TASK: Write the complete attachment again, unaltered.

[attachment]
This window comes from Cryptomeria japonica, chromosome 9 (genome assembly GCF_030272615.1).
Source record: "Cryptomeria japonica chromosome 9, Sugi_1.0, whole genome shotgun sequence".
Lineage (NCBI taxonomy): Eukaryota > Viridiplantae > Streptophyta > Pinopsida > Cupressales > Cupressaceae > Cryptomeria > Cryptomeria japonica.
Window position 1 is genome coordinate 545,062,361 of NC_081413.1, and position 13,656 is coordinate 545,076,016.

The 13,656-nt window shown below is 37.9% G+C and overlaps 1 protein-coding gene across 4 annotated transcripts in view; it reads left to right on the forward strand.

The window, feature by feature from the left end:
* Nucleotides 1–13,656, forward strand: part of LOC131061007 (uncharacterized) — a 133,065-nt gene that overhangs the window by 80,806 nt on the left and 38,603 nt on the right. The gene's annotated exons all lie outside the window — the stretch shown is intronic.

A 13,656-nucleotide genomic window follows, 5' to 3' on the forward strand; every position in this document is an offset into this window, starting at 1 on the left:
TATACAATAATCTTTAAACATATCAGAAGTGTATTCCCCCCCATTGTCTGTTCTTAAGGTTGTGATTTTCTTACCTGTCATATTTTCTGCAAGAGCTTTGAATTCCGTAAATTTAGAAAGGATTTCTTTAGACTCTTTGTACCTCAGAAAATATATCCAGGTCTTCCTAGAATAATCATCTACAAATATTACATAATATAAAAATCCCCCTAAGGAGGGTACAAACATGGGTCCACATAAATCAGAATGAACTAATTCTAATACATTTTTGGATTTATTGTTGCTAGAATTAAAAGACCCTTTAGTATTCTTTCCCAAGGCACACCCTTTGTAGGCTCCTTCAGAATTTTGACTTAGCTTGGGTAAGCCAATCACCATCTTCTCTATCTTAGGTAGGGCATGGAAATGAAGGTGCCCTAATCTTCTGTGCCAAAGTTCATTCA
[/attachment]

This window comes from Cryptomeria japonica, chromosome 9 (genome assembly GCF_030272615.1).
Source record: "Cryptomeria japonica chromosome 9, Sugi_1.0, whole genome shotgun sequence".
Lineage (NCBI taxonomy): Eukaryota > Viridiplantae > Streptophyta > Pinopsida > Cupressales > Cupressaceae > Cryptomeria > Cryptomeria japonica.
Window position 1 is genome coordinate 545,062,361 of NC_081413.1, and position 13,656 is coordinate 545,076,016.

The 13,656-nt window shown below is 37.9% G+C and overlaps 1 protein-coding gene across 4 annotated transcripts in view; it reads left to right on the forward strand.

The window, feature by feature from the left end:
* Nucleotides 1–13,656, forward strand: part of LOC131061007 (uncharacterized) — a 133,065-nt gene that overhangs the window by 80,806 nt on the left and 38,603 nt on the right. The gene's annotated exons all lie outside the window — the stretch shown is intronic.

A 13,656-nucleotide genomic window follows, 5' to 3' on the forward strand; every position in this document is an offset into this window, starting at 1 on the left:
TATACAATAATCTTTAAACATATCAGAAGTGTATTCCCCCCCATTGTCTGTTCTTAAGGTTGTGATTTTCTTACCTGTCATATTTTCTGCAAGAGCTTTGAATTCCGTAAATTTAGAAAGGATTTCTTTAGACTCTTTGTACCTCAGAAAATATATCCAGGTCTTCCTAGAATAATCATCTACAAATATTACATAATATAAAAATCCCCCTAAGGAGGGTACAAACATGGGTCCACATAAATCAGAATGAACTAATTCTAATACATTTTTGGATTTATTGTTGCTAGAATTAAAAGACCCTTTAGTATTCTTTCCCAAGGCACACCCTTTGTAGGCTCCTTCAGAATTTTGACTTAGCTTGGGTAAGCCAATCACCATCTTCTCTATCTTAGGTAGGGCATGGAAATGAAGGTGCCCTAATCTTCTGTGCCAAAGTTCATTCA